It’s not a stranger, but the ones closest to you.
Welcome to “Inside The Cup Podcast” with Mike and Holly Walsh
Season 1: “How to Love Your Neighbor as Yourself”
Episode 6: “Who is My Neighbor?”
The way we typically think of our “neighbor” now, often leaves out the ones closest to us in life, our spouse, children, and family.
Mike and Holly discuss a fresh look at who our “neighbors” are, and walk through a very practical teaching from Dallas Willard to help us determine: “Who exactly are my neighbors?”
If it’s true we have a limited supply of love to work with, then it would be wise to put some intentional thought into determining who our neighbors are so we’re directing our resources accordingly.
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Who Is My Neighbor? | Episode 6, (05/19/22)
Season 1: How to Love Your Neighbor as Yourself
Holly: Welcome back to Inside The Cup Podcast. Today we’re going to talk about: “Well, who’s our neighbor?”
Holly: Who is our neighbor? And a lot of times we think about all kinds of people as our neighbors, but we’ve hinted that really our first neighbor is those closest to you. If you’re married, your spouse, your kids, people under the same roof as you.
Mike: Yeah, people you live with, and that’s probably a different way of looking at “neighbor.” That might actually sound kind of strange or…or a different way of looking at it to think of these people as our neighbors, but the way that we discuss this today, those are going to end up being your closest neighbors.
Holly: That is our first neighbor, is our spouse, our kids, or maybe it’s a roommate, or your parents. Whoever you’re living with, your closest interactions, your intimate interactions.
Mike: The way we normally talk about neighbor in our society is, you know, people that live next to us. You know, like the house next door, those would be our neighbors.
Holly: Or people in your same community or neighborhood, or people you sit by at church that you might not even know their name.
Mike: Yeah, almost like you’re talking about a stranger when you talk about neighbor.
Mike: I guess we’re kind of suggesting something different here then, that neighbor would actually be the people closest to you. Not just some kind of stranger that you don’t know.
Holly: The “Good Samaritan”. This is a story that’s often used to support the idea that any stranger we encounter should be our neighbor.
Mike: Yeah, this is Jesus’s famous parable from Luke Chapter 10. And in context, you have an expert of the Law who comes up and asked Jesus how he…what he needs to do to inherit eternal life. And Jesus asks him what his read on this is, and he says, “To love the Lord your God with all your heart, soul, mind, strength, and your neighbor as yourself.” Jesus answers back: “That’s correct. Do that and you’ll live.”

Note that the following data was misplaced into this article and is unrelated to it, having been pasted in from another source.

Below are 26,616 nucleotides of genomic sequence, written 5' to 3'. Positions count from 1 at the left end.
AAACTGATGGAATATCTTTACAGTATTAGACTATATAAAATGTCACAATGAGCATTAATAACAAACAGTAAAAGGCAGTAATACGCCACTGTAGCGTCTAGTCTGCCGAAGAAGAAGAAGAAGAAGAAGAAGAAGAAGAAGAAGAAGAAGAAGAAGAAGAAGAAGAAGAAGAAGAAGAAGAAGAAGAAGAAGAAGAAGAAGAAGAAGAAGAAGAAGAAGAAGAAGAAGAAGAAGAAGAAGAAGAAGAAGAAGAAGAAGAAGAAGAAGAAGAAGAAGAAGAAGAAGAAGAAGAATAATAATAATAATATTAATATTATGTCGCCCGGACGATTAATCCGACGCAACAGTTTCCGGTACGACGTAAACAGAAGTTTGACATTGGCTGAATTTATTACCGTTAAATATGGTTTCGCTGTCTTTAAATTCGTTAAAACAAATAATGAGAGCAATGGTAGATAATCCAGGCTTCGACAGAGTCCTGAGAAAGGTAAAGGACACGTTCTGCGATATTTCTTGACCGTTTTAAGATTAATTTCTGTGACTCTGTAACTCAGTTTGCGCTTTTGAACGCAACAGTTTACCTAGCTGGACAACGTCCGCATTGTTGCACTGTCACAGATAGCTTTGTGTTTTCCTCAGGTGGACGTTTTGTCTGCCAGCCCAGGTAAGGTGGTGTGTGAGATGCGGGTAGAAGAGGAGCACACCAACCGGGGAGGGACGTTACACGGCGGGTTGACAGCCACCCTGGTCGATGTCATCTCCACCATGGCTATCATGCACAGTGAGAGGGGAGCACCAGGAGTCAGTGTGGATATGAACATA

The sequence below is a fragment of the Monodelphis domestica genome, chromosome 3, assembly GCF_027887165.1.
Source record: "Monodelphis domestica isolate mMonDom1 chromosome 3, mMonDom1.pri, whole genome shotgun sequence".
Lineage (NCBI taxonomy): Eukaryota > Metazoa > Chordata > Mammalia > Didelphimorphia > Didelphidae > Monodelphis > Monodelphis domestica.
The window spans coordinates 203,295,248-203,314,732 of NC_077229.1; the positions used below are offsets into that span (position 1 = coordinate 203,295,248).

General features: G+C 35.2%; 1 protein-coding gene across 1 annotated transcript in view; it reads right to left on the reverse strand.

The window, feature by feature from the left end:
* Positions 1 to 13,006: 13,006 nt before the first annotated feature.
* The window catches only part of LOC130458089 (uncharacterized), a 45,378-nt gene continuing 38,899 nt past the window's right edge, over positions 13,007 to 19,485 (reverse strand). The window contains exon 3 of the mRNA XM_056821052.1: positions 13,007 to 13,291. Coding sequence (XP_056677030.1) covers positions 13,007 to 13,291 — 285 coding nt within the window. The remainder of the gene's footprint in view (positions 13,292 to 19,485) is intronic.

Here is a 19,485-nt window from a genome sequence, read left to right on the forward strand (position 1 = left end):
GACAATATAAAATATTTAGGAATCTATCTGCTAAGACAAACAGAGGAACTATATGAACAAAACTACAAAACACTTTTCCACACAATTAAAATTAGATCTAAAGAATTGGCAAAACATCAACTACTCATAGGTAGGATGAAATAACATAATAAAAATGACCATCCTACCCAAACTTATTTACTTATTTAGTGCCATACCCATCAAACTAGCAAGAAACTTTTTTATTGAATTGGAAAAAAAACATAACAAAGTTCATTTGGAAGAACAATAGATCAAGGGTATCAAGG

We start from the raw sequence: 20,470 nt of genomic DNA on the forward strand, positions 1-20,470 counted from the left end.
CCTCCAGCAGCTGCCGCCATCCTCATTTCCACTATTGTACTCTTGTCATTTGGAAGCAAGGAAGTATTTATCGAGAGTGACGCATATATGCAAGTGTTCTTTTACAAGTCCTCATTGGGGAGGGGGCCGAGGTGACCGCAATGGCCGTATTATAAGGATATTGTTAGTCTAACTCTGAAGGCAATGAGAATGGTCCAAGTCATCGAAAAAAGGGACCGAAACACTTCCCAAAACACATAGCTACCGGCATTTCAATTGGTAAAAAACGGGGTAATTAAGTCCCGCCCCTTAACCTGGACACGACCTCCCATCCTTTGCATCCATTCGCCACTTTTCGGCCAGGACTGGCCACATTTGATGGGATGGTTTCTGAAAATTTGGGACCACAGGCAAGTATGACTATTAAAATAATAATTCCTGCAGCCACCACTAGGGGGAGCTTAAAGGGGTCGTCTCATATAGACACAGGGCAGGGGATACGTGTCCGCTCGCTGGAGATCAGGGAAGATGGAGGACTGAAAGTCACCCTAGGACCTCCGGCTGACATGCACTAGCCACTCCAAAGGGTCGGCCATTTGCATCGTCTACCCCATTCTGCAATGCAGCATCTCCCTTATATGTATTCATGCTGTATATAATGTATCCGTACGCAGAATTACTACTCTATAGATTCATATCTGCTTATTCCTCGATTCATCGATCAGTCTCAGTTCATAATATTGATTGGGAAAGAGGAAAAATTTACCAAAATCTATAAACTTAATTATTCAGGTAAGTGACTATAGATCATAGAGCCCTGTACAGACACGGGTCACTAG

Holly: But it’s kind of funny because he doesn’t stop there. I mean, that could have been a great ending, like, “OK, that’s what I’ll do. I’ll go on my merry way.” But he doesn’t stop there.
Mike: Yeah, the text goes on to say that “he wanted to justify himself,” so he asked Jesus another question. “Well, who’s my neighbor then?”
Holly: And what did Jesus do? He gave a nice parable.
Mike: A parable, a way of teaching this individual person who asked him this question. The parable of the “Good Samaritan” is a teaching given specifically to this expert of the Law. So, in the story you have an injured man, and three people come up on this injured man. A priest, a Levite, and they both pass by, and then you have this Samaritan man who’s been called now the “Good Samaritan,” who actually stops and cares for this man. The way we often think about this story is that Jesus was telling us: “Any injured person we come upon in our day is our neighbor, and that we’re to love everybody, or any unsuspecting stranger that we come upon in our day.”
Holly: But Jesus never really said that. He didn’t say: “See, just like this “Good Samaritan,” you’re supposed to love everyone you run across that has a need. So go love everyone.” He didn’t say that.
Mike: Yeah, Jesus tells us to love our neighbor, not to love everybody. And we’ve sort of challenged that assumption a little bit already, that we actually don’t have the ability to love everybody, that that’s something that’s beyond human capacity.
Holly: So, how does Jesus answer the question from this expert of the Law on who is his neighbor?
Mike: So, Jesus asks him “Which of these three do you think was a neighbor to the man who fell into the hands of robbers?”
Holly: Well, of course the answer was the “Good Samaritan.”
Mike: Yeah, the “Good Samaritan,” who is actually a loving, or a good person. And then Jesus tells the man to, “Go and do likewise,” really, going back to his initial inquiry on how to inherit eternal life: “love the Lord your God with all of your being, and love your neighbor as yourself.”